United States District Court, W.D. Arkansas, Fayetteville Division
HOLMES, III CHIEF U.S. DISTRICT JUDGE
Trey L. Monaco, filed this action pursuant to 42 U.S.C.
§1983. He proceeds pro se and in forma
case is before the Court for preservice screening under the
provisions of the Prison Litigation Reform Act (PLRA).
Pursuant to 28 U.S.C. § 1915A, the Court has the
obligation to screen any complaint in which a prisoner seeks
redress from a governmental entity or officer or employee of
a governmental entity. 28 U.S.C. § 1915A(a).
to the allegations of the Amended Complaint (ECF No. 8), from
March 19, 2018, to March 22, 2018, Plaintiff, who was housed
in isolation, did not receive his daily hour out of his cell.
He contends this constituted cruel and unusual punishment
that caused “temporary insanity.” Plaintiff
alleges Sergeant Seth Partain, Sergeant Jeb Byrd, Sergeant
Misty Thomson, and Sergeant John Byrd “failed to do
th[ei]r duties” when they did not let him have his hour
out for “3 days straight.” Plaintiff alleges the
sergeants “run the pods” and Sheriff Helder
“is over the jail.” Plaintiff further alleges he
was treated inhumanely. He indicates that while he was in
isolation he attempted to strangle himself. He alleges the
sergeants “have a duty to fulfill and failed to do
that.” With respect to Sheriff Helder, Plaintiff
alleges he is over the jail and failed to make sure the
sergeants performed their duties. Plaintiff asserts that the
harm caused was “temporary insanity.”
relief, Plaintiff seeks compensatory damages.
the PLRA, the Court is obligated to screen the case prior to
service of process being issued. The Court must dismiss a
complaint, or any portion of it, if it contains claims that:
(1) are frivolous, malicious, or fail to state a claim upon
which relief may be granted; or, (2) seek monetary relief
from a defendant who is immune from such relief. 28 U.S.C.
is frivolous if “it lacks an arguable basis either in
law or fact.” Neitzke v. Williams, 490 U.S.
319, 325 (1989). A claim fails to state a claim upon which
relief may be granted if it does not allege “enough
facts to state a claim to relief that is plausible on its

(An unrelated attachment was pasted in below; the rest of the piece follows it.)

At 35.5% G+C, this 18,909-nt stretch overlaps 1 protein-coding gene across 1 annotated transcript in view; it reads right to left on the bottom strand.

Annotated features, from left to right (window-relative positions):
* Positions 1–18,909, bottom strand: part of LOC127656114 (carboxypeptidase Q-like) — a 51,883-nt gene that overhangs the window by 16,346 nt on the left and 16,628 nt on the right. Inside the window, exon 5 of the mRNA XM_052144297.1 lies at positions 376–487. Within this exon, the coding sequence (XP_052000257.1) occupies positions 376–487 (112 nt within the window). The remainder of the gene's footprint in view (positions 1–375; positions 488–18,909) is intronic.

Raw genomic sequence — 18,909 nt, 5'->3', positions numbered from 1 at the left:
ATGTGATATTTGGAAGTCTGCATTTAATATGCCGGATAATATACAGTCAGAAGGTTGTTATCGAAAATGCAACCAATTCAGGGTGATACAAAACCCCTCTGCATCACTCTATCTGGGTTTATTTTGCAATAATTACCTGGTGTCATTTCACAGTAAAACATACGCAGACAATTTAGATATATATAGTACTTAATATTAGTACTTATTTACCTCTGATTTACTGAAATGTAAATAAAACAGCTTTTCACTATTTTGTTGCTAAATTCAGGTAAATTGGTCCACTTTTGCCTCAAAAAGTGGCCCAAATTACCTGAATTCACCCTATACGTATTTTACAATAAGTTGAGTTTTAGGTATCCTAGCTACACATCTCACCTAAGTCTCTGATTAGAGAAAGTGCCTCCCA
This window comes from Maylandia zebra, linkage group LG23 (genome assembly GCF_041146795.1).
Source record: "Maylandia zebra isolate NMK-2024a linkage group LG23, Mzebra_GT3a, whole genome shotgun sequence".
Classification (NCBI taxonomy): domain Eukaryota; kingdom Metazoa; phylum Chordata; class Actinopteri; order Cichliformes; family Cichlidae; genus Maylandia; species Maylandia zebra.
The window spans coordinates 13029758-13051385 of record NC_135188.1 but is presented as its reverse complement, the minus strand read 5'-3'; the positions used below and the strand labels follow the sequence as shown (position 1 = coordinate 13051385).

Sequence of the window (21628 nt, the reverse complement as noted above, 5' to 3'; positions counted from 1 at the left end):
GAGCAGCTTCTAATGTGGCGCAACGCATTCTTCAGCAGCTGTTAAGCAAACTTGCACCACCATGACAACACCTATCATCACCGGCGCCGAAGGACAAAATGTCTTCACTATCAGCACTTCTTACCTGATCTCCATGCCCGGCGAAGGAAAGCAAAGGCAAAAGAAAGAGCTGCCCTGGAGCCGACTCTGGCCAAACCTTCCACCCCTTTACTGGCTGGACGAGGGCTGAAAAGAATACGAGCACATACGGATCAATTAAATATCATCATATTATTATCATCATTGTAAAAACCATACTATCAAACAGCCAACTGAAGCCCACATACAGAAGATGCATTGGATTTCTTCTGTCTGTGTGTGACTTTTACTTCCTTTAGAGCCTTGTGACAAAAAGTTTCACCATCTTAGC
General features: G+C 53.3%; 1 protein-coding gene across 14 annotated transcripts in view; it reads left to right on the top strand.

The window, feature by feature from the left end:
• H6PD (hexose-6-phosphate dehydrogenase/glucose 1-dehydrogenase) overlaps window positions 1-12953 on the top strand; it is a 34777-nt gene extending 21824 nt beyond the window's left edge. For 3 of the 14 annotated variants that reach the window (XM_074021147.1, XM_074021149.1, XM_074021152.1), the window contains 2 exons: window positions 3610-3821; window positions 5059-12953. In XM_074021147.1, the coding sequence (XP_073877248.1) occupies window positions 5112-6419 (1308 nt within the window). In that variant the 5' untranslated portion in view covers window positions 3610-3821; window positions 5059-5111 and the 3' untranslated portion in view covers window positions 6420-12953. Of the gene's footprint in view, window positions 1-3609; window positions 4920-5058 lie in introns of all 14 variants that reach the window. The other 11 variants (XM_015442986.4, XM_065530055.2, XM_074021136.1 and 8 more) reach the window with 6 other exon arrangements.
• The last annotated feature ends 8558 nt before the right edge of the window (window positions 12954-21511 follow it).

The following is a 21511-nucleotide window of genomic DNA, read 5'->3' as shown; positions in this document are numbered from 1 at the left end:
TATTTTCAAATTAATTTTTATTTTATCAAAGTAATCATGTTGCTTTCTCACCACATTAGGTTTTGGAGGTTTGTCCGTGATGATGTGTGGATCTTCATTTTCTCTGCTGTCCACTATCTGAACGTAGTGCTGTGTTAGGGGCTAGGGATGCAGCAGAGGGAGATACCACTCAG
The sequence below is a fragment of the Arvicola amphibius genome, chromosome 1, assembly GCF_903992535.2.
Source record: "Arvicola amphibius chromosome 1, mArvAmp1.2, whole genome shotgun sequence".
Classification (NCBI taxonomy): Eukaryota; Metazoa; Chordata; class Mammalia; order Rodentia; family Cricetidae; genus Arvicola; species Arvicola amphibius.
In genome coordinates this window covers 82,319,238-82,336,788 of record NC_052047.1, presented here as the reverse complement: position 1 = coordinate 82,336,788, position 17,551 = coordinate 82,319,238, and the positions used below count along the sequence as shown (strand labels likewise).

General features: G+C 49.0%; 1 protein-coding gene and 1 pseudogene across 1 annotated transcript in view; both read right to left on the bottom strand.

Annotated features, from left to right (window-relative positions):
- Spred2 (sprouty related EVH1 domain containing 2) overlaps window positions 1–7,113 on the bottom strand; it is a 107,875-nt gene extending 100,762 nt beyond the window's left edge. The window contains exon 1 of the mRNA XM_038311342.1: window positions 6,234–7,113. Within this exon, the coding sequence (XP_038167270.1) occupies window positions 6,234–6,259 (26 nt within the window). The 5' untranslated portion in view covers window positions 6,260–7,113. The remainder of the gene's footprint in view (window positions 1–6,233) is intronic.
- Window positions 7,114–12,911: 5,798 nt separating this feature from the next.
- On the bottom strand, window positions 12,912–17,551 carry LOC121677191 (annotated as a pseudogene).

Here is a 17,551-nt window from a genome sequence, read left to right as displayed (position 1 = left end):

face.” Bell Atl. Corp. v. Twombly, 550 U.S.
544, 570 (2007). “In evaluating whether a pro
se plaintiff has asserted sufficient facts to state a
claim, we hold ‘a pro se complaint, however
inartfully pleaded ... to less stringent standards than
formal pleadings drafted by lawyers.'” Jackson
v. Nixon, 747 F.3d 537, 541 (8th Cir. 2014) (quoting
Erickson v. Pardus, 551 U.S. 89, 94 (2007)).
mere conclusory allegations with no supporting factual
averments are insufficient to state a claim upon which relief
can be based. Allen v. Purkett, 5 F.3d 1151, 1153
(8th Cir. 1993); see also Stone v. Harry, 364 F.3d
912, 914 (8th Cir. 2004). “[A] pro se plaintiff
requires no special legal training to recount the facts
surrounding his alleged injury, and he must provide such
facts if the court is to determine whether he makes out a
claim on which relief can be granted.” Hall v.
Bellmon, 935 F.2d 1106, 1110 (10th Cir. 1991)(citations
1983 provides a federal cause of action for the deprivation,
under color of law, of a citizen's "rights,
privileges, or immunities secured by the Constitution and
laws" of the United States. In order to state a claim
under 42 U.S.C. § 1983, plaintiff must allege that the
defendant acted under color of state law and that he violated
a right secured by the Constitution. West v. Atkins,
487 U.S. 42 (1988); Dunham v. Wadley, 195 F.3d 1007,
1009 (8th Cir. 1999). The deprivation must be intentional;
mere negligence will not suffice to state a claim for
deprivation of a constitutional right under § 1983.
Daniels v. Williams, 474 U.S. 327 (1986);
Davidson v. Cannon, 474 U.S. 344 (1986).
Eighth Amendment to the United States Constitution prohibits
the imposition of cruel and unusual punishment. U.S. Const.
amend. VIII. The Cruel and Unusual Punishment Clause of the
Eighth Amendment forbids conditions that involve the
“wanton and unnecessary infliction of pain, ” or
are “grossly disproportionate to the severity of the
crime.” Rhodes v. Chapman, 452 U.S. 337, 347
the State takes a person into its custody and holds him there
against his will, the Constitution imposes upon it a
corresponding duty to assume some responsibility for his
safety and general well-being.” County of
Sacramento v. Lewis, 523 U.S. 833, 851 (1998)(citation
omitted). The Constitution does not mandate comfortable